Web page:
On July 25, 1945, the Potsdam Declaration was issued, which called for Japan’s unconditional surrender. On July 26 Truman received information about the first successful test of the atomic bomb. When Japan did not respond positively to the declaration, the decision was made to drop atomic bombs on two Japanese cities. Four days after the conference the first bomb was dropped on Hiroshima, three days later this was followed by the bombing of Nagasaki. Six days later, Japan surrendered, marking the end of World War II.
The final time Mike and I visited Potsdam, it was to see the number one attraction in the area, the Sanssouci Palace and grounds. The bad news is that the weather that day was 31° C (88° F) and sunny which was not conducive for long walks around the Palace grounds.
For a last little bit of history. Frederic William I, the “Soldier King”, was strict to the point of being very sadistic to his son Frederick. Frederic was extremely artistic which his father did not approve of at all. When he was a young man, Frederic tried to run away. He had told a friend of his who was a lieutenant in the army what he was planning. Frederic was caught and the father had the friend, the lieutenant, beheaded. Frederic was saved through the intervention of others, but he was made to watch the execution of his friend. He was incarcerated for a while and forced to marry a woman he despised. It was 10 more years before his father died and Frederic became King Frederic II, later to be known as Frederic the Great.
Once Frederic became king, he built himself a “little” sanctuary where he could be himself. The small palace Sanssouci had about 12 rooms, not counting the servant’s quarters. Frederic spent most of his summers at Sanssouci. He often entertained various friends, musicians and artists there.
The Sanssouci Colonnade (above) is a semicircular colonnade around the front of Sanssouci Palace. It is made of 88 Corinthian columns each of white Carrara marble. It is said to be a stunning example of Baroque architecture and an iconic landmark. This is the court of honor where visitors would have arrived in their horse-drawn carriages. Frederic wanted to impress them with a spectacular view. He hired some artists, including a theater set designer, and together they created a magnificent view. In the distance, you can see a hill with ancient-looking ruins on top. In actual fact the ruins are “fake news”. The ruins were built with the rest of the palace. They were designed to look like ruins because that made for such an impressive view.
After Prussia won the costly Seven Year’s War (1756 – 1763) Frederic wanted to demonstrate the power and wealth of his kingdom. On the opposite end of the park from Sanssouci he built the massive New Palace. It had over 400 rooms and 4 Great Halls. I read that the palace was built in the Baroque style and decorated with lavish materials such as marble and gold. I am very sorry that Mike and I didn’t get to tour inside the New Palace. It was just way too hot and too long a walk from Sanssouci. Bicycles were not allowed in the park itself or we might have been able to make it. We did get to walk around the outside on a bus tour that we took in Potsdam. The New Palace was used by Frederick the Great for state occasions and for entertaining guests. His primary summer residence was still the more modest Sanssouci.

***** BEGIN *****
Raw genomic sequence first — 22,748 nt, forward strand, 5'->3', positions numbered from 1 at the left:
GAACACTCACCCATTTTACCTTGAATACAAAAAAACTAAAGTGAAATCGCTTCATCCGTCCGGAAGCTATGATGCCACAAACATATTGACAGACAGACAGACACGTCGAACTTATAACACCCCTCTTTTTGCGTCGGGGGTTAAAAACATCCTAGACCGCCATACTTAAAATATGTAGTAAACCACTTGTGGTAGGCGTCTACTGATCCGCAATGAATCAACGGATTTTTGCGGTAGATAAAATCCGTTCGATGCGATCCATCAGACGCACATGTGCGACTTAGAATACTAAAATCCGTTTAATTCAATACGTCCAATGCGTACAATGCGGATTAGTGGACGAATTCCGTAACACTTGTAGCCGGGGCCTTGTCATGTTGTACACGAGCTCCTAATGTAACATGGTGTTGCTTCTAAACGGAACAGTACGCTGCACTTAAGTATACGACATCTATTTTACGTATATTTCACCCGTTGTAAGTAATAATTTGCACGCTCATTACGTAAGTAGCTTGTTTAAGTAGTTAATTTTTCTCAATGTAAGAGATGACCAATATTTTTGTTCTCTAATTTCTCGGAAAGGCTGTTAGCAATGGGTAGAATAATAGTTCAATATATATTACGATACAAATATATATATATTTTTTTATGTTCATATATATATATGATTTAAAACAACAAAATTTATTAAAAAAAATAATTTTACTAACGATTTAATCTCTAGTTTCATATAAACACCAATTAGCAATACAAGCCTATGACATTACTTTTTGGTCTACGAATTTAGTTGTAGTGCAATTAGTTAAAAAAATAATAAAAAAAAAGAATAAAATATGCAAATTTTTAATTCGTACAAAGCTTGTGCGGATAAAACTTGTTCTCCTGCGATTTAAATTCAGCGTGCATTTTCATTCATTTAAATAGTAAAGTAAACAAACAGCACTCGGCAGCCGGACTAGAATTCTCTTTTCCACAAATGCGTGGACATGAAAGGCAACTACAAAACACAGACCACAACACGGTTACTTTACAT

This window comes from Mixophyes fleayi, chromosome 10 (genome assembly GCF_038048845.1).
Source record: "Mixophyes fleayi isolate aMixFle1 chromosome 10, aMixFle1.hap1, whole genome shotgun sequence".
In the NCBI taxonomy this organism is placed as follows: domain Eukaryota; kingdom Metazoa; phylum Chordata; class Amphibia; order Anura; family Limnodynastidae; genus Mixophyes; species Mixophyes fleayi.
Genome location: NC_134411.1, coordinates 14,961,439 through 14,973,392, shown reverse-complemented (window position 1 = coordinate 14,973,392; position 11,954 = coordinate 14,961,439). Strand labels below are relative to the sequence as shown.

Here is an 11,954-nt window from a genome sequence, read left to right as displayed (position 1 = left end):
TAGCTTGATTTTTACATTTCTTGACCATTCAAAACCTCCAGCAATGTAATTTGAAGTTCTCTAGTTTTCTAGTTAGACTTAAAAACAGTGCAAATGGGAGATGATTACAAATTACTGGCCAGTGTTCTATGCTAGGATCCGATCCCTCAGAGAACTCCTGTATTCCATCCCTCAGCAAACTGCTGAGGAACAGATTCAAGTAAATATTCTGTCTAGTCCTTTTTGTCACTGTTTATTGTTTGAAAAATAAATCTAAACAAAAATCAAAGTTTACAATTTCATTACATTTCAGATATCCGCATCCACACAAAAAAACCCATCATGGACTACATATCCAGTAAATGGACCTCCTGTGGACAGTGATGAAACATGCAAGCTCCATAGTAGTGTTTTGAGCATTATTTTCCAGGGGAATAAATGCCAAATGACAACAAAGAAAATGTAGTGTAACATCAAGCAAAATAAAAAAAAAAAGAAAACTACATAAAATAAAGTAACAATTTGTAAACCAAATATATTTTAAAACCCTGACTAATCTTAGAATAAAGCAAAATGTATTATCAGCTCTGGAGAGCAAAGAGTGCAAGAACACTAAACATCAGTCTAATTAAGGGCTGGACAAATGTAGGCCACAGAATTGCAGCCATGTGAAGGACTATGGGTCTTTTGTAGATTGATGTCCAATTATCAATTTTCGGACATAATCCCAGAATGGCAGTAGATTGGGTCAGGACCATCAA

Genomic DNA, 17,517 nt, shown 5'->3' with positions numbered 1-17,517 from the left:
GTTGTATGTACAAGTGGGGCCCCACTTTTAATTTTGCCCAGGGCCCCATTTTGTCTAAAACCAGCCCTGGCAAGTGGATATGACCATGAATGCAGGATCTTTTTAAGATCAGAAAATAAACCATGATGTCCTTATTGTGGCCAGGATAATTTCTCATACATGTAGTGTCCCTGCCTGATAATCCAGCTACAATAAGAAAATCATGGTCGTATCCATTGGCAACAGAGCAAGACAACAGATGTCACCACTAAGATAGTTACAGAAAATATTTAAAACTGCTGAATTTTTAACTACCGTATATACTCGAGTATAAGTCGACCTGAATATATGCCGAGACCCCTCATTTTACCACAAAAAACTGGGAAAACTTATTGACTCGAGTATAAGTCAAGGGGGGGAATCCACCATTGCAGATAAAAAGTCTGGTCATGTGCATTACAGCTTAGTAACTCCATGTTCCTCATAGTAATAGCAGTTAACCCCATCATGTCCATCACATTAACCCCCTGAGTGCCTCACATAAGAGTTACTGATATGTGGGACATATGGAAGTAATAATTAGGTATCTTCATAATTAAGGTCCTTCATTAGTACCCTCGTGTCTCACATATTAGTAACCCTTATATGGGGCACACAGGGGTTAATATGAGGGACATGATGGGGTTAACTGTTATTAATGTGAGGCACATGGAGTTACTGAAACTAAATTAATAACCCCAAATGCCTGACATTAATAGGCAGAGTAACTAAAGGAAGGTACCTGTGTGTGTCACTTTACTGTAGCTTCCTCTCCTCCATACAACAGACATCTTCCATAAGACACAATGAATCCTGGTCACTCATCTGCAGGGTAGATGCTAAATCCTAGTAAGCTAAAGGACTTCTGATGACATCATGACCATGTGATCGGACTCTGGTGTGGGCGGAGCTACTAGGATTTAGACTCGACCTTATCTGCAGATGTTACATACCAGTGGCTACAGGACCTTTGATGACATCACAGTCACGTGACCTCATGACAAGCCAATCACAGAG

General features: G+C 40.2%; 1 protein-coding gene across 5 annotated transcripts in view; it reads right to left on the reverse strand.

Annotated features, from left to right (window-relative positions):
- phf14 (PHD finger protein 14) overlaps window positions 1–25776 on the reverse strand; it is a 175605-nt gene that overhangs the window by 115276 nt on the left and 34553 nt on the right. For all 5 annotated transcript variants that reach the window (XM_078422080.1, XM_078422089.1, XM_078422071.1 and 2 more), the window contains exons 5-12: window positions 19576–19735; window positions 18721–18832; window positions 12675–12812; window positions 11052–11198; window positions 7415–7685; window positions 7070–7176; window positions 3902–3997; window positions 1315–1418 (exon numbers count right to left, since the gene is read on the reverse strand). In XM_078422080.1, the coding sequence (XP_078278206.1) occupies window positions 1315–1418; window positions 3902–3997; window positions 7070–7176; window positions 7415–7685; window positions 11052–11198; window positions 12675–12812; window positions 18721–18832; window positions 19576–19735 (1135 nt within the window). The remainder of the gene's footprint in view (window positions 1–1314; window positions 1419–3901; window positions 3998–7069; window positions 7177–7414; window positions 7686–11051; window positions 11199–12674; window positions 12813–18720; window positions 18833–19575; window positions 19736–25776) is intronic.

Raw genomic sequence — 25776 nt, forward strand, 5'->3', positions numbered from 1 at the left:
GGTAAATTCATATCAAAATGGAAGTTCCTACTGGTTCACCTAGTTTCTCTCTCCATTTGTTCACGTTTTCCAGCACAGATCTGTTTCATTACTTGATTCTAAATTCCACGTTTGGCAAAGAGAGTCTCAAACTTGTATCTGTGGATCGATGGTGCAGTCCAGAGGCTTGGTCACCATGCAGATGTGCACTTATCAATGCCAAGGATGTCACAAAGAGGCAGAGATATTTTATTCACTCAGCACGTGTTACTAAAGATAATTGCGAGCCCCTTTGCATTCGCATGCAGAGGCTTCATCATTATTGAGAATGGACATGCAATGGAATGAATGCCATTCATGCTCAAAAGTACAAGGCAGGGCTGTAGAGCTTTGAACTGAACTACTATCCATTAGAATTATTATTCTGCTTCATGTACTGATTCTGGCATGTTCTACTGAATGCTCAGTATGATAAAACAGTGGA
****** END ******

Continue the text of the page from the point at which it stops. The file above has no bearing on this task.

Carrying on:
In front of the New Palace two plain, single-storey buildings were originally constructed. They were the servant’s quarters, the laundry and the New Palace’s kitchens. I guess there wasn’t enough extra space with 400+ rooms to build kitchens. Frederic decided that they didn’t make a very attractive view for his guests so he had new facades built and the buildings appearance greatly changed. The servant’s and laundry buildings became two of the largest and most impressive buildings in the complex. The upper floors didn’t really exist, they kept the old kitchens, servants quarters, etc.. which were already on the lower floor and just erected walls above them. Unbelievable what you can do with money. The university now owns these two buildings and have installed floors so that each level can actually be used.
In addition to Sanssouci and the New Palace, the park had many other attractions. At the top of this post you can see a picture of the Chinese Tea House. Around the tea house were Chinese statues that had reasonable Chinese attire but not many had proper Asian features. Most Europeans had never seen a Chinese person. Scattered around the park were multiple “Egyptian” obelisks that supposedly had hieroglyphics written on them except the hieroglyphics were more “fake news”. There was another palace on the grounds that Mike and I never saw. If we had stayed in the area, I would have liked to have gone back yet again to continue exploring just the park and the grounds.
Frederic had written in his will that he wanted to be buried at Sanssouci in a simple grave next to his greyhounds with no state funeral. That isn’t what happened. Since he only saw his hated wife once a year (she wasn’t allowed to visit Sanssouci) it isn’t surprising that he didn’t have children. His nephew, who disliked Frederic intensely, ignored the will, had a state funeral and had him buried next to his hated father. It took two hundred years for Frederic II to be bought back to Sanssouci and buried next to his beloved greyhounds.
I promise that our next article about the small towns near the Baltic Sea will be much less history and more touristy than Berlin and Potsdam turned out to be. See you then.